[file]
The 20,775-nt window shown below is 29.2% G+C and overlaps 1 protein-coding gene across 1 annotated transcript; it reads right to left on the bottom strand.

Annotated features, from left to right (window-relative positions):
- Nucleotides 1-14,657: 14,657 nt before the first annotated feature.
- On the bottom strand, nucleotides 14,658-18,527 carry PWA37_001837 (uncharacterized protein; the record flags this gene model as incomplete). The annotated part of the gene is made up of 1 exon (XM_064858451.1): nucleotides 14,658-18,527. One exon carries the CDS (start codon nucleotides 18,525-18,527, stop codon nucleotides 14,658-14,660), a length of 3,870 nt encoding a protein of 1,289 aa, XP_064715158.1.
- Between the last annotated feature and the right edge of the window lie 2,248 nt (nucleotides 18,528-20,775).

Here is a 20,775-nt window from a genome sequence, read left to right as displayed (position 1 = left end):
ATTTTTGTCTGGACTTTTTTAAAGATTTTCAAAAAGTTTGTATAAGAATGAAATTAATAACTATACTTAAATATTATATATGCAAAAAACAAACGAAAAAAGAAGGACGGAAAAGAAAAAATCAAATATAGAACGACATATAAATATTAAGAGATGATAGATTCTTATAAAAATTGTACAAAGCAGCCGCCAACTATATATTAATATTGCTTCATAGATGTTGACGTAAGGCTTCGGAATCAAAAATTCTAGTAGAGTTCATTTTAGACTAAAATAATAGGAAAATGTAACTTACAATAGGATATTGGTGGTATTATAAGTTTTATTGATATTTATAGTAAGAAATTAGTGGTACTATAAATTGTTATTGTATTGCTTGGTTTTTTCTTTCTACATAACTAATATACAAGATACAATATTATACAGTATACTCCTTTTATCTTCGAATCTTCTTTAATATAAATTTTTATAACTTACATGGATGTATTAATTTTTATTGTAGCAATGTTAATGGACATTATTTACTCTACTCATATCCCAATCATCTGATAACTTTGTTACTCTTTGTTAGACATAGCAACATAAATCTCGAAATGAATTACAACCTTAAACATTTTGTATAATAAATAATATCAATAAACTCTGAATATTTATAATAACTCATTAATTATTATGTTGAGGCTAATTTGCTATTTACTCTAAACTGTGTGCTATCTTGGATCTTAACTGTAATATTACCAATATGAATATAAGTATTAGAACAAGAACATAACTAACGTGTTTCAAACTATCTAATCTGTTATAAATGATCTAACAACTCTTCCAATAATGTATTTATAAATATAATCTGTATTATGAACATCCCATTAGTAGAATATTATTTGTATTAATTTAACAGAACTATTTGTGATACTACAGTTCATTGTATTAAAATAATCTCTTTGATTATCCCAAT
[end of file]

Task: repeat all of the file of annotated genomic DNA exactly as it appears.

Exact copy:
The 20,775-nt window shown below is 29.2% G+C and overlaps 1 protein-coding gene across 1 annotated transcript; it reads right to left on the bottom strand.

Annotated features, from left to right (window-relative positions):
- Nucleotides 1-14,657: 14,657 nt before the first annotated feature.
- On the bottom strand, nucleotides 14,658-18,527 carry PWA37_001837 (uncharacterized protein; the record flags this gene model as incomplete). The annotated part of the gene is made up of 1 exon (XM_064858451.1): nucleotides 14,658-18,527. One exon carries the CDS (start codon nucleotides 18,525-18,527, stop codon nucleotides 14,658-14,660), a length of 3,870 nt encoding a protein of 1,289 aa, XP_064715158.1.
- Between the last annotated feature and the right edge of the window lie 2,248 nt (nucleotides 18,528-20,775).

Here is a 20,775-nt window from a genome sequence, read left to right as displayed (position 1 = left end):
ATTTTTGTCTGGACTTTTTTAAAGATTTTCAAAAAGTTTGTATAAGAATGAAATTAATAACTATACTTAAATATTATATATGCAAAAAACAAACGAAAAAAGAAGGACGGAAAAGAAAAAATCAAATATAGAACGACATATAAATATTAAGAGATGATAGATTCTTATAAAAATTGTACAAAGCAGCCGCCAACTATATATTAATATTGCTTCATAGATGTTGACGTAAGGCTTCGGAATCAAAAATTCTAGTAGAGTTCATTTTAGACTAAAATAATAGGAAAATGTAACTTACAATAGGATATTGGTGGTATTATAAGTTTTATTGATATTTATAGTAAGAAATTAGTGGTACTATAAATTGTTATTGTATTGCTTGGTTTTTTCTTTCTACATAACTAATATACAAGATACAATATTATACAGTATACTCCTTTTATCTTCGAATCTTCTTTAATATAAATTTTTATAACTTACATGGATGTATTAATTTTTATTGTAGCAATGTTAATGGACATTATTTACTCTACTCATATCCCAATCATCTGATAACTTTGTTACTCTTTGTTAGACATAGCAACATAAATCTCGAAATGAATTACAACCTTAAACATTTTGTATAATAAATAATATCAATAAACTCTGAATATTTATAATAACTCATTAATTATTATGTTGAGGCTAATTTGCTATTTACTCTAAACTGTGTGCTATCTTGGATCTTAACTGTAATATTACCAATATGAATATAAGTATTAGAACAAGAACATAACTAACGTGTTTCAAACTATCTAATCTGTTATAAATGATCTAACAACTCTTCCAATAATGTATTTATAAATATAATCTGTATTATGAACATCCCATTAGTAGAATATTATTTGTATTAATTTAACAGAACTATTTGTGATACTACAGTTCATTGTATTAAAATAATCTCTTTGATTATCCCAAT